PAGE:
In 2015, former President Barack Obama issued a proclamation making September National Ovarian Cancer Awareness Month. In comparison to Breast Cancer Awareness Month, which is October, Ovarian Cancer Month receives far less publicity, despite the fact that it’s the deadliest disease of the female reproductive system.
However, ovarian cancer awareness is increasing, due to: the tens of thousands of lawsuits against Johnson & Johnson (J & J) talcum powder, including high-profile multi-billion-dollar jury awards; the subsequent announcement by J & J that it will discontinue selling talc-based baby powder in North America; and a call for a global ban on talc powder by 170-some organizations.
Ovarian cancer, which is the fifth-leading cause of cancer deaths in women, is linked to talcum baby powder because particles of asbestos mineral can become mixed with talc mineral during mining operations. The two minerals are often found in close proximity to each other in the Earth.
Asbestos is a carcinogenic ingredient. According to the National Institute for Occupational Health and Safety (NIOSH) there is no level of [asbestos] exposure which clinical effects do not occur. Therefore, all avoidable exposures to asbestos should be prevented whenever possible.
If talcum powder contains asbestos powder, and the powder is used in the genital area for several years, this puts users at greater risk for developing ovarian cancer. In addition, products containing asbestos particles have been linked to lung cancer and mesothelioma.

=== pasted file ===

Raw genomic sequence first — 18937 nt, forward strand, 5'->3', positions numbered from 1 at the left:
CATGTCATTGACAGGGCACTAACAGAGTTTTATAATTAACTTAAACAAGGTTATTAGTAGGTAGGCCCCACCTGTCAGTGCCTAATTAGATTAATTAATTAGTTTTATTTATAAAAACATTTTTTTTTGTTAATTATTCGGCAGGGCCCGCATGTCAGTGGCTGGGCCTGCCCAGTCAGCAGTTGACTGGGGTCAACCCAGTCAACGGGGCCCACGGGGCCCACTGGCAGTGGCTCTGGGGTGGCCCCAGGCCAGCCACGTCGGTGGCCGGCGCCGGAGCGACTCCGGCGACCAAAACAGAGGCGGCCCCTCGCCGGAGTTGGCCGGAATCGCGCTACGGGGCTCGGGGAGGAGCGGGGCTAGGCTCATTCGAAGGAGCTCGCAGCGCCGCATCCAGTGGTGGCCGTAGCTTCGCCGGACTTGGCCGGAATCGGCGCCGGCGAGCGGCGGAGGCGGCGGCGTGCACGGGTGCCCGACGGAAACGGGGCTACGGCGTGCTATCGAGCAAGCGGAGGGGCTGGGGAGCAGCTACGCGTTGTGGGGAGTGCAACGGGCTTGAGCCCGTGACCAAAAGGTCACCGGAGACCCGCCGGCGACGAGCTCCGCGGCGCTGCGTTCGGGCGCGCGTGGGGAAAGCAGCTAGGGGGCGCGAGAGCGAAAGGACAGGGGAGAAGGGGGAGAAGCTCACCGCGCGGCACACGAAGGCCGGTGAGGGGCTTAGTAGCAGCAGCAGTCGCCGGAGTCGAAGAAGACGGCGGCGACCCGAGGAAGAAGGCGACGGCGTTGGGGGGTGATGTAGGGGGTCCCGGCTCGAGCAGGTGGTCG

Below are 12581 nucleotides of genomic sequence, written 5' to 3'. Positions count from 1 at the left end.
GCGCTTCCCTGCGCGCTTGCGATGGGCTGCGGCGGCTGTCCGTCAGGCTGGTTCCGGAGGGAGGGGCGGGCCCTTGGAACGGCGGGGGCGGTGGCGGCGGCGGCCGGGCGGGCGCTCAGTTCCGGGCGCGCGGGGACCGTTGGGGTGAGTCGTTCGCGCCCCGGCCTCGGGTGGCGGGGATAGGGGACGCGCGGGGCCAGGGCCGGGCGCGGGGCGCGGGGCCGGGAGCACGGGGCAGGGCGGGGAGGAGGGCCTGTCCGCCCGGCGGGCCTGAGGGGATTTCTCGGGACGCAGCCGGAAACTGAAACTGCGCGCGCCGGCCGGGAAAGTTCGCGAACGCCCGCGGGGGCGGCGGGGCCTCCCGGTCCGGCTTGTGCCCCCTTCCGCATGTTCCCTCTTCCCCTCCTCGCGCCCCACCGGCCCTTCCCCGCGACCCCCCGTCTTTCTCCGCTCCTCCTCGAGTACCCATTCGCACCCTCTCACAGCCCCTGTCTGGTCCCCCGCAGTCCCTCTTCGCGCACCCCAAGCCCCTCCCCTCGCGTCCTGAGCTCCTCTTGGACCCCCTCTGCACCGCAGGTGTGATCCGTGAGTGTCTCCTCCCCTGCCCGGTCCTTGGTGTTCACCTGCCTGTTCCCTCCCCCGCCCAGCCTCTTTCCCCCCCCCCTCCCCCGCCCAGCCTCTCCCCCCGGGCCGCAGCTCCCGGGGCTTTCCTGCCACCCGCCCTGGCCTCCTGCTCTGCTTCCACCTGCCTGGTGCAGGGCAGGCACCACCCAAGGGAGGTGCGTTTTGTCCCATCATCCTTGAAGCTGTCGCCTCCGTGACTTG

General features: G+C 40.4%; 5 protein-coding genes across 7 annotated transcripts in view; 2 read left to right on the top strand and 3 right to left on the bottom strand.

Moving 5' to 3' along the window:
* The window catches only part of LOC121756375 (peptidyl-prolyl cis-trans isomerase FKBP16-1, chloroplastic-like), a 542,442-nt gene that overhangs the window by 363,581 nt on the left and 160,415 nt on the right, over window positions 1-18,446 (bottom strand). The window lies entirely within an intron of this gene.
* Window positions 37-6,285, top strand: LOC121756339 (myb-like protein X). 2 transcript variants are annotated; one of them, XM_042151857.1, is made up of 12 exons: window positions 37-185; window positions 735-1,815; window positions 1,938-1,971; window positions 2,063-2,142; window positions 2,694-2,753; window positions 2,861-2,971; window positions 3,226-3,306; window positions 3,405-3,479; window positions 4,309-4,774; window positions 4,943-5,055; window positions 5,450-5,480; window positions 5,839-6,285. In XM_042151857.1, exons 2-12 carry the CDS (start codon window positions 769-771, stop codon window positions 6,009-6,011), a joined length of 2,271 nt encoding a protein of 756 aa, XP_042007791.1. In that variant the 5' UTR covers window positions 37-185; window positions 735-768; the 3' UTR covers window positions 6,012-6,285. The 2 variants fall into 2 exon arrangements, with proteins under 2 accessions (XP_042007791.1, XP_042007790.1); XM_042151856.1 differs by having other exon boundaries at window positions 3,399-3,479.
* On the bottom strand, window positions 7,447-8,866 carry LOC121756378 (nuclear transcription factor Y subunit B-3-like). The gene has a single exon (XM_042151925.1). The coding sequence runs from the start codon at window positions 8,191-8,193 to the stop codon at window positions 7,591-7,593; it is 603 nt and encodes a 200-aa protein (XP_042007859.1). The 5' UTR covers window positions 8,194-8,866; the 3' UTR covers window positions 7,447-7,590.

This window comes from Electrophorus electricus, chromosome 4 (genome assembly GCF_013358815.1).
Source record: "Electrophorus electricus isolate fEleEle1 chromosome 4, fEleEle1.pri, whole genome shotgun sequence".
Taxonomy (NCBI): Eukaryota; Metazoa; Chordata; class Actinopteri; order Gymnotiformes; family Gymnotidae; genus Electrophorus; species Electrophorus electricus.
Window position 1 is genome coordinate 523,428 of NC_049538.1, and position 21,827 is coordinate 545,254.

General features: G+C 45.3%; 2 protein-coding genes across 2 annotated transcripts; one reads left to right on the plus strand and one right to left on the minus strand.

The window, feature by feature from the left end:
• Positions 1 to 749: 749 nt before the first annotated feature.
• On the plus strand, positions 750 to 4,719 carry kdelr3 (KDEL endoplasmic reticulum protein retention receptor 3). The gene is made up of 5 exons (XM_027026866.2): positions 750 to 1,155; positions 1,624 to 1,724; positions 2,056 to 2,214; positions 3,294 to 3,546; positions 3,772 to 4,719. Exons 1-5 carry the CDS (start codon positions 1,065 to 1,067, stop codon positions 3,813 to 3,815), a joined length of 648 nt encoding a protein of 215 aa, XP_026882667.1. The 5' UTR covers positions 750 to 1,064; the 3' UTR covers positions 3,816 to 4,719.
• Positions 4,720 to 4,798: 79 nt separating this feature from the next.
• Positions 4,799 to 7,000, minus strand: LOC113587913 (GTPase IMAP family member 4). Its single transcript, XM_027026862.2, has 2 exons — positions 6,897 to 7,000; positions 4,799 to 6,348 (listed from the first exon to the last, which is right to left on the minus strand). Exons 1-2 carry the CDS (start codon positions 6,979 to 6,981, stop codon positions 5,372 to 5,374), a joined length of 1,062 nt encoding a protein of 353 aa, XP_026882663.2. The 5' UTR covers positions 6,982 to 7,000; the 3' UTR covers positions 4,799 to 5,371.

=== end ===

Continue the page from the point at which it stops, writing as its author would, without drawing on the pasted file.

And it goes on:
According to Asbestos.com, government-funded research for ovarian cancer last year was only 13.33% of that for breast cancer ($20 million and $150 million, respectively). But because of the media attention on talc lawsuits, funding for ovarian cancer research this year has increased to $35 million.
Asbestos.com says that new research reveals that talc and asbestos fibers in ovarian tumors match fibers found in talcum powder products, clearly establishing a link between gential use of talc powder and ovarian cancer.
The study, published earlier this year in the Journal of Occupational and Environmental Medicine concluded that in the 10 women studied, evidence shows that the inhaled dose of asbestos/fibrous talc from “cosmetic” talc use causes ovarian cancer.
Ovarian cancer, says the study co-authors, is known as the silent killer among oncologists. The American Cancer Society estimates that approximately 22,000 American women are diagnosed with the disease every year. Nearly 14,000 will fatally succumb to it every year.